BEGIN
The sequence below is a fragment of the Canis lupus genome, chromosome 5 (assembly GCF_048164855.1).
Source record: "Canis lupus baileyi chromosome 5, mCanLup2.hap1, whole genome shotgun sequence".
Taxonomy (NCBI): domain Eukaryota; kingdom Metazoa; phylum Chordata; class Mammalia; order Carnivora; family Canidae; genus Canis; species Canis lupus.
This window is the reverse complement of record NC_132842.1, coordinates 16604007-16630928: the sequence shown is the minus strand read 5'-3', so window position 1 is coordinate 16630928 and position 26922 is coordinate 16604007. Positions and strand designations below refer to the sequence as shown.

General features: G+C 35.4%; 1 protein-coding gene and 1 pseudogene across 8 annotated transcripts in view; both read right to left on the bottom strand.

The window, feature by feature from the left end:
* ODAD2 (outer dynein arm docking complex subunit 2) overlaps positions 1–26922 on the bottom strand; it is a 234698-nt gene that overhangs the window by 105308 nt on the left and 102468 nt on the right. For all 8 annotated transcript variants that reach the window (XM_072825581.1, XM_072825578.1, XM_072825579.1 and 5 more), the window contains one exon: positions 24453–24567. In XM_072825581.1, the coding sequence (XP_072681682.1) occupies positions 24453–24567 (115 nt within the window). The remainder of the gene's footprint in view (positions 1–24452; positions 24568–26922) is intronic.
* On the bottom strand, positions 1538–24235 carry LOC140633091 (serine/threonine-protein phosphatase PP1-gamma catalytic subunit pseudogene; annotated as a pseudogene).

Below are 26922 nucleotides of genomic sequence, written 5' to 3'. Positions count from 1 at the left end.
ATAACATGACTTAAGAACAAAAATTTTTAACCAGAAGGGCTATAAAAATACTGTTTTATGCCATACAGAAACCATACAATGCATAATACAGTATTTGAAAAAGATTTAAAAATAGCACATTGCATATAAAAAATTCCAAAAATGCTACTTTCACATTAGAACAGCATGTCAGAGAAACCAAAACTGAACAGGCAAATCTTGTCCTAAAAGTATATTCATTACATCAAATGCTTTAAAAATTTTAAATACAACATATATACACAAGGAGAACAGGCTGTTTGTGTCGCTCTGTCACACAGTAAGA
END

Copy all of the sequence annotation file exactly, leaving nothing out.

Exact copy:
The sequence below is a fragment of the Canis lupus genome, chromosome 5 (assembly GCF_048164855.1).
Source record: "Canis lupus baileyi chromosome 5, mCanLup2.hap1, whole genome shotgun sequence".
Taxonomy (NCBI): domain Eukaryota; kingdom Metazoa; phylum Chordata; class Mammalia; order Carnivora; family Canidae; genus Canis; species Canis lupus.
This window is the reverse complement of record NC_132842.1, coordinates 16604007-16630928: the sequence shown is the minus strand read 5'-3', so window position 1 is coordinate 16630928 and position 26922 is coordinate 16604007. Positions and strand designations below refer to the sequence as shown.

General features: G+C 35.4%; 1 protein-coding gene and 1 pseudogene across 8 annotated transcripts in view; both read right to left on the bottom strand.

The window, feature by feature from the left end:
* ODAD2 (outer dynein arm docking complex subunit 2) overlaps positions 1–26922 on the bottom strand; it is a 234698-nt gene that overhangs the window by 105308 nt on the left and 102468 nt on the right. For all 8 annotated transcript variants that reach the window (XM_072825581.1, XM_072825578.1, XM_072825579.1 and 5 more), the window contains one exon: positions 24453–24567. In XM_072825581.1, the coding sequence (XP_072681682.1) occupies positions 24453–24567 (115 nt within the window). The remainder of the gene's footprint in view (positions 1–24452; positions 24568–26922) is intronic.
* On the bottom strand, positions 1538–24235 carry LOC140633091 (serine/threonine-protein phosphatase PP1-gamma catalytic subunit pseudogene; annotated as a pseudogene).

Below are 26922 nucleotides of genomic sequence, written 5' to 3'. Positions count from 1 at the left end.
ATAACATGACTTAAGAACAAAAATTTTTAACCAGAAGGGCTATAAAAATACTGTTTTATGCCATACAGAAACCATACAATGCATAATACAGTATTTGAAAAAGATTTAAAAATAGCACATTGCATATAAAAAATTCCAAAAATGCTACTTTCACATTAGAACAGCATGTCAGAGAAACCAAAACTGAACAGGCAAATCTTGTCCTAAAAGTATATTCATTACATCAAATGCTTTAAAAATTTTAAATACAACATATATACACAAGGAGAACAGGCTGTTTGTGTCGCTCTGTCACACAGTAAGA